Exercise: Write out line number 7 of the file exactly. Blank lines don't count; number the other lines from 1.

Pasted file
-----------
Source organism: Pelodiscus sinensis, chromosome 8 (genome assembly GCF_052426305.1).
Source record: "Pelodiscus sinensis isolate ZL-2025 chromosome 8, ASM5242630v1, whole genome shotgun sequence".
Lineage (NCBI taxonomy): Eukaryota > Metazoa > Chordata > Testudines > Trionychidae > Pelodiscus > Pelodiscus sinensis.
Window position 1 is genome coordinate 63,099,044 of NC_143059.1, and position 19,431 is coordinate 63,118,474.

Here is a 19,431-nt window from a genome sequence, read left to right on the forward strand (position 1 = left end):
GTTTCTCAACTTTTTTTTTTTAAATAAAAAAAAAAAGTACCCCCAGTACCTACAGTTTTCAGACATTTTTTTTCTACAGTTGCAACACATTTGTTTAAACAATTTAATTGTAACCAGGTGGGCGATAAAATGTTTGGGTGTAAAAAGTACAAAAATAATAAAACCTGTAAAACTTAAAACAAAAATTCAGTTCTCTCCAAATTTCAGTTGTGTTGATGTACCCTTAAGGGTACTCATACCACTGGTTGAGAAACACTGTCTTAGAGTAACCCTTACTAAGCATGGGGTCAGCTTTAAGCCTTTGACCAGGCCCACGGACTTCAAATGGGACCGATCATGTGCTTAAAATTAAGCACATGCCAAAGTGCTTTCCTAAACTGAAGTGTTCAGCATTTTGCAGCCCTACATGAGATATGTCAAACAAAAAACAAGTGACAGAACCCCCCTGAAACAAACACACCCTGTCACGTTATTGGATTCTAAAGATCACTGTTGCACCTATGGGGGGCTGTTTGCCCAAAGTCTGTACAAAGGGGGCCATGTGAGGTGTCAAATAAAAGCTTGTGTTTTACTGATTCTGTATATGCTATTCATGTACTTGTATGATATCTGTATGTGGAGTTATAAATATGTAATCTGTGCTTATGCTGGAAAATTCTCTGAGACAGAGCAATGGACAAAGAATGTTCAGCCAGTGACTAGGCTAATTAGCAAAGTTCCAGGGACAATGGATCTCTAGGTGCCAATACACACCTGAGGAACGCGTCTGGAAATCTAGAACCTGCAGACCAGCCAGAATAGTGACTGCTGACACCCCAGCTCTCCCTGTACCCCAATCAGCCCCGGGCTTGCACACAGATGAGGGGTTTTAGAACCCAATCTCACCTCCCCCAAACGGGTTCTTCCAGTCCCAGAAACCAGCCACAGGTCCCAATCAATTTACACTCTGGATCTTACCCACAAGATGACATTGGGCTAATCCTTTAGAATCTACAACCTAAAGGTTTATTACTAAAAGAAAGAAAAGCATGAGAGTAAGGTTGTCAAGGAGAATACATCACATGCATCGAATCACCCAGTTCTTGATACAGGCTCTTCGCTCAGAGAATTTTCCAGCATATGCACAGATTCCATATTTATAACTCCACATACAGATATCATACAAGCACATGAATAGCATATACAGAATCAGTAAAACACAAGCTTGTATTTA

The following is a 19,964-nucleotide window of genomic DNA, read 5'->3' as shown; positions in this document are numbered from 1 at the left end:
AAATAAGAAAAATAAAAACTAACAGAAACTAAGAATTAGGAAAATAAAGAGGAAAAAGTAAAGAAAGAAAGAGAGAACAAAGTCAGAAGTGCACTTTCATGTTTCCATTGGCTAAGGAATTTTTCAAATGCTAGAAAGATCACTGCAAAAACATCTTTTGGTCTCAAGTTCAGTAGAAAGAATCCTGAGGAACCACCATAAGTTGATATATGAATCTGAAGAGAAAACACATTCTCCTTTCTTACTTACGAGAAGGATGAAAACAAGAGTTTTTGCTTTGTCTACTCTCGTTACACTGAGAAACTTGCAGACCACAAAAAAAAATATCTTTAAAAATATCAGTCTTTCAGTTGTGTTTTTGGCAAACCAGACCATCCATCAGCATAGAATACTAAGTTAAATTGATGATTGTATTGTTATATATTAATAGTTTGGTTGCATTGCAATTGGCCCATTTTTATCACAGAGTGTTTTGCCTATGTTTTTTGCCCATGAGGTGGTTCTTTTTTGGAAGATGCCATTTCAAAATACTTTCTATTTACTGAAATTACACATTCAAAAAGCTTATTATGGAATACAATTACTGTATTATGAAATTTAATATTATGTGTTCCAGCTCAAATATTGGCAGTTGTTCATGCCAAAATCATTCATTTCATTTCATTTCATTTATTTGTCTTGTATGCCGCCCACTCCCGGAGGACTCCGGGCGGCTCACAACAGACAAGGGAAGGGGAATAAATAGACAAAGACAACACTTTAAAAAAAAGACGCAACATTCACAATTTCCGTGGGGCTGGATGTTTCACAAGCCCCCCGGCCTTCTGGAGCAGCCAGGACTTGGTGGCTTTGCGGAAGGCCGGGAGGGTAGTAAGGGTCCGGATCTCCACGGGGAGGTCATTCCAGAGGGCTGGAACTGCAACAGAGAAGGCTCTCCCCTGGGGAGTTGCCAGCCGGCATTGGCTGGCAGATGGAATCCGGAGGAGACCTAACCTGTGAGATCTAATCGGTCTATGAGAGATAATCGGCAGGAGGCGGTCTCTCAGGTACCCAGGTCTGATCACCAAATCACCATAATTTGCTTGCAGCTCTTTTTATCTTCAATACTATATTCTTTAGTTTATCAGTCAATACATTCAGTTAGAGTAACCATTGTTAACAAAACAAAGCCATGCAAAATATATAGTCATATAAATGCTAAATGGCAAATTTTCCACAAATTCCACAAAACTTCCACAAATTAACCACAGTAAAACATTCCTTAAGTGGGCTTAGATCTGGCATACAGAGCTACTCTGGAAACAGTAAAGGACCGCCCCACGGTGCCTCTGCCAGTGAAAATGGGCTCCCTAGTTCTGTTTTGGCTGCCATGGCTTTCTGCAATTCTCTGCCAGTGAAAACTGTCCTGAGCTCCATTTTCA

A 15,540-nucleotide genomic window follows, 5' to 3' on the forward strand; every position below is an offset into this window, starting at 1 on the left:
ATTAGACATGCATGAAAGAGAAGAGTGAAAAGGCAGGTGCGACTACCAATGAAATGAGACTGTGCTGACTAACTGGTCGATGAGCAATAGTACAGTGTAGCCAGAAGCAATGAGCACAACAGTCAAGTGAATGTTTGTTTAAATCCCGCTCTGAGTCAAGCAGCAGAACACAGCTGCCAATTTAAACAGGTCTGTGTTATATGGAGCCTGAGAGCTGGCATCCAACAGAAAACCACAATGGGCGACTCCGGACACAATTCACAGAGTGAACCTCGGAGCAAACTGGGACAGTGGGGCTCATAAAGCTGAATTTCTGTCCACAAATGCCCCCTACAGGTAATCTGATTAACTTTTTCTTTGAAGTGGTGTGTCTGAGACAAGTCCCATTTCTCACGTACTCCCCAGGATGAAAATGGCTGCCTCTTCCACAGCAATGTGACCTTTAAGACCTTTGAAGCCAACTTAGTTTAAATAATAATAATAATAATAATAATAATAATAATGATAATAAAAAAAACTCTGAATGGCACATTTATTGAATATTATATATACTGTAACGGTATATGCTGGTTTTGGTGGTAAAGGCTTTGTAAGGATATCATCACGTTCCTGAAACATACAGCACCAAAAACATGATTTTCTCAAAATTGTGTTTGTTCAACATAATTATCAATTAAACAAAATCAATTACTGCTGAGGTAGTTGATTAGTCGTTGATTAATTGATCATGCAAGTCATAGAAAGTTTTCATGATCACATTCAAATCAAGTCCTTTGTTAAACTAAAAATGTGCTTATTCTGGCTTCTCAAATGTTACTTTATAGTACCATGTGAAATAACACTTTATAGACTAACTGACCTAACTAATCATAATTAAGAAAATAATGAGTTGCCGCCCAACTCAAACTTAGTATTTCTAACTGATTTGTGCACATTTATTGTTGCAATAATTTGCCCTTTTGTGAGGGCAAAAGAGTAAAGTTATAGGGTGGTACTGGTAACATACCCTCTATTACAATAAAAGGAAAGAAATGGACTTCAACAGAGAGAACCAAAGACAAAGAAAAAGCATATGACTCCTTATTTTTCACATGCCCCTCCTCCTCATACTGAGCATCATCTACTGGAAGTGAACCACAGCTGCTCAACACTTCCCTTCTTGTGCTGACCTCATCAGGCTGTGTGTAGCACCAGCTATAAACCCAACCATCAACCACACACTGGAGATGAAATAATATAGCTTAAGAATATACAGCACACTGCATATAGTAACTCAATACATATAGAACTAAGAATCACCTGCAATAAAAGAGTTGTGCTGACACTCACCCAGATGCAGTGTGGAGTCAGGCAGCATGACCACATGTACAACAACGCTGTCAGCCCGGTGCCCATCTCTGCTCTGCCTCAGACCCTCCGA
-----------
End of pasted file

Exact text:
The following is a 19,964-nucleotide window of genomic DNA, read 5'->3' as shown; positions in this document are numbered from 1 at the left end: